The world isn't 'drowning in debt' even though there's more of it than ever before

Cardboard boat pool water floatOffutt Air Force Base/FlickrU.S. Air Force Senior Airman Stephanie Warner and Staff Sgt. Own Hurley, from the 55th Contracting Squadron, navigate their cardboard boat along the indoor pool located in the Offutt Air Force Base Field House, Neb., Nov. 4.

There’s a lot of debt around the world. In fact, a record amount.

This may be a cause for concern for some. Market watchers of all persuasions — from the perma-bears to the über-bulls — have mentioned that debt accumulation is something to keep an eye on.

Michael Pearce, global economist at Capital Economics, said that while the amount of debt is notable, it isn’t at a point where it will cause a major problem for the global economy.

“However, the assertion that the world as a whole is drowning in debt is too sweeping,” wrote Pearce in a note to clients on Thursday.

While debt is rising, Pearce said, the more important thing is that the groups that owe the debt have an improving ability to pay down that debt due to incredibly low interest rates.

“The decline in real interest rates since the financial crisis means the global economy can sustain higher debt burdens than in the past,” said Pearce. “It is increasingly clear that the fall in interest rates is a structural change, due to factors such as population ageing and a slowdown in global productivity growth.”

Pearce splits the debt burdens into two areas: developing and advanced economies.

In developing economies the debt issue is more worrying as the future income and ability to pay debt down is not as certain. Additionally, the growth of debt in these economies is much faster than in the advanced world.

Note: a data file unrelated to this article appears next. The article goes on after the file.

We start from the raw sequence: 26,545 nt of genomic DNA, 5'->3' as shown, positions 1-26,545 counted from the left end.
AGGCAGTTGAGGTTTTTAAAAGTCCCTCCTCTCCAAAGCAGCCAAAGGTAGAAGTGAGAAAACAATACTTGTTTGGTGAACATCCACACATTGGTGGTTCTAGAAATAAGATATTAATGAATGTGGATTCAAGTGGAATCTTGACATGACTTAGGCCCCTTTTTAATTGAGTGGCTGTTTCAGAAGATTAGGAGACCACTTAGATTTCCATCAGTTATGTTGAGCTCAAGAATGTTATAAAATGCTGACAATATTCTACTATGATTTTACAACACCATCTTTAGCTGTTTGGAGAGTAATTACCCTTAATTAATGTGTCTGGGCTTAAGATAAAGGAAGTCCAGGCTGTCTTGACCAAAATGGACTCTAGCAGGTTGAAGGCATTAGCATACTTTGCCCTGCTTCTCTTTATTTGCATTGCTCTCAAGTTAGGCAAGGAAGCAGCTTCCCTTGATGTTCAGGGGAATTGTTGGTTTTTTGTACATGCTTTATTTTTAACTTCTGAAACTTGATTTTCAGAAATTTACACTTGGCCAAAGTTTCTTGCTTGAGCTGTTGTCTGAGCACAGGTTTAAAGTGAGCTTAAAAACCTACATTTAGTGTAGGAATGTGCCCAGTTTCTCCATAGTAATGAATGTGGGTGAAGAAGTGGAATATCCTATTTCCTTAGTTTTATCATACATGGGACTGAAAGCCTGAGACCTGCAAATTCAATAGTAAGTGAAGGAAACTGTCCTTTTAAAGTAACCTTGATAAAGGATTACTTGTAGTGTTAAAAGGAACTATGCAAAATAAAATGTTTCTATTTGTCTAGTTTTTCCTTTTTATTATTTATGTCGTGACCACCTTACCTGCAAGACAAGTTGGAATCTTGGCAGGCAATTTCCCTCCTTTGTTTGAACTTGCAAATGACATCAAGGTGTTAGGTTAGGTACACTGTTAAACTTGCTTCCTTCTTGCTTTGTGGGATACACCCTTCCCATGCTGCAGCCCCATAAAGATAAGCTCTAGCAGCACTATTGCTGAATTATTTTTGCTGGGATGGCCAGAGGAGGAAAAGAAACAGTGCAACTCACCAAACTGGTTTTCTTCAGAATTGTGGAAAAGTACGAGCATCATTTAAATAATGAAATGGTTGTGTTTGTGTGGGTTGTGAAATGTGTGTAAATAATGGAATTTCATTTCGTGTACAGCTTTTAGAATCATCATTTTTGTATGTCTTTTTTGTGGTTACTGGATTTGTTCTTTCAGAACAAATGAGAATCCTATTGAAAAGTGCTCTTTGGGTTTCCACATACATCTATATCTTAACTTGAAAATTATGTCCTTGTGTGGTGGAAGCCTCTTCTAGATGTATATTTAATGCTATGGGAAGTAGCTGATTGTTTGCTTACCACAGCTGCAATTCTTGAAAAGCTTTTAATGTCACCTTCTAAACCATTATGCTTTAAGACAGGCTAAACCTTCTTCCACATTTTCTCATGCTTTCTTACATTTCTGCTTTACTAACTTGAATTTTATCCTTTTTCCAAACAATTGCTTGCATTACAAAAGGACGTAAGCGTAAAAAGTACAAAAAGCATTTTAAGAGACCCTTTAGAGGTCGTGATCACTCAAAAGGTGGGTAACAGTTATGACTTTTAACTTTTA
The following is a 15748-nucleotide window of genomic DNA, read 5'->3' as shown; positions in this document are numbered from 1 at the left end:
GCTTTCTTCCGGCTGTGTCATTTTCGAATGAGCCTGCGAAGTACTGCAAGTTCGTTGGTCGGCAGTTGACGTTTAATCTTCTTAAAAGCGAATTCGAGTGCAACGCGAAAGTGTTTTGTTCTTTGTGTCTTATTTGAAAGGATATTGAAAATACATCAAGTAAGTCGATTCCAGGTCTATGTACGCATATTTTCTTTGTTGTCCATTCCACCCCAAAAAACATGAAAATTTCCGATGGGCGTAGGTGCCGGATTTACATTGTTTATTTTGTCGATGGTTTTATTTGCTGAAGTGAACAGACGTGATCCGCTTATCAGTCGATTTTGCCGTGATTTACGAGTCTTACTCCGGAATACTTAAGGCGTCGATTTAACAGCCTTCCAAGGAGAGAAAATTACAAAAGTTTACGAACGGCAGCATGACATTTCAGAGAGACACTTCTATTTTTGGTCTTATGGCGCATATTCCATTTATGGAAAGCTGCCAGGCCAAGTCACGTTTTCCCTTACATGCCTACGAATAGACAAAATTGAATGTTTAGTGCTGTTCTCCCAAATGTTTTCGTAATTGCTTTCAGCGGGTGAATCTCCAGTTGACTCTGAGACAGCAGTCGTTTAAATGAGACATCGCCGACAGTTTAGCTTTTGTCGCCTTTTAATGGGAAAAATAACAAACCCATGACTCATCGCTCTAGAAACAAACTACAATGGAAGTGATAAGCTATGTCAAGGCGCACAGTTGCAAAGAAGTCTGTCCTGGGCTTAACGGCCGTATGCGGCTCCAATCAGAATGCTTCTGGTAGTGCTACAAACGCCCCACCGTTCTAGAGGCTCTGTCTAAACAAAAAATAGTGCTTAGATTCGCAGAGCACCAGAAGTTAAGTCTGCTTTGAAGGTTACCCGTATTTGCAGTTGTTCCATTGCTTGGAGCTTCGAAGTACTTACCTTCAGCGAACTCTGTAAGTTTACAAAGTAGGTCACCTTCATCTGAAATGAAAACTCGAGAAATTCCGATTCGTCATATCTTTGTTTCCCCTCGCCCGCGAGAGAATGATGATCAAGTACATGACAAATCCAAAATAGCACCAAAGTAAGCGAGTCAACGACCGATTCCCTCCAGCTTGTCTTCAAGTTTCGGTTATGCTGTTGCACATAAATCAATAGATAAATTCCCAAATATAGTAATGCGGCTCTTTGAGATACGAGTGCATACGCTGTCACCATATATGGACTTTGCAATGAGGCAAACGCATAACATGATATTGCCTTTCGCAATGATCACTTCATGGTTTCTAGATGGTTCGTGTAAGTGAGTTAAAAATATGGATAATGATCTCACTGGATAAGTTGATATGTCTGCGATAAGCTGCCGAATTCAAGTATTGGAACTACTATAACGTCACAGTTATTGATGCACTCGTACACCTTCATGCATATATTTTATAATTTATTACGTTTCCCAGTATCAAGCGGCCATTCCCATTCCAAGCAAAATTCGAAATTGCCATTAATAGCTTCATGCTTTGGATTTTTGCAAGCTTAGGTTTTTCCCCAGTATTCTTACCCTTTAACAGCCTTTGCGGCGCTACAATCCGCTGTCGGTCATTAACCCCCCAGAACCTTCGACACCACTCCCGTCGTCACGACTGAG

Thankfully, said Pearce, a number of reforms have allowed these economies to safeguard against sweeping defaults and even if a few of these economies experience problems, they should not infect the rest of the global economy.

“Accordingly, we think fears of a widespread and damaging emerging market debt crisis similar to those seen during the 1980s and 1990s are overdone,” said Pearce. “The more likely outcome is a prolonged period of weak growth as the private sector de-leverages and the legacy of bad loans weighs on potential growth.”

In advanced economies, Pearce said that while public debt is increasing these countries, they are well-capitalised and the likelihood of defaults is low. On the household side, advanced economies actually look better than they have in a decade.

“The most indebted households, notably those in the US and UK, have cut debt significantly and low interest rates have reduced the cost of servicing the remaining debt to multi-year lows,” said the note, adding that US household debt as a share of income is at its lowest since 2002.

“Rising household debt is a concern in a handful of economies, including Australia and Canada. But they are too small to pose a systemic risk to the rest of the world.”

Thus, with a better ability to pay down the debt that is outstanding and deleveraging happening in certain households it appears that debt may be a giant in the economy, but not a dangerous one.

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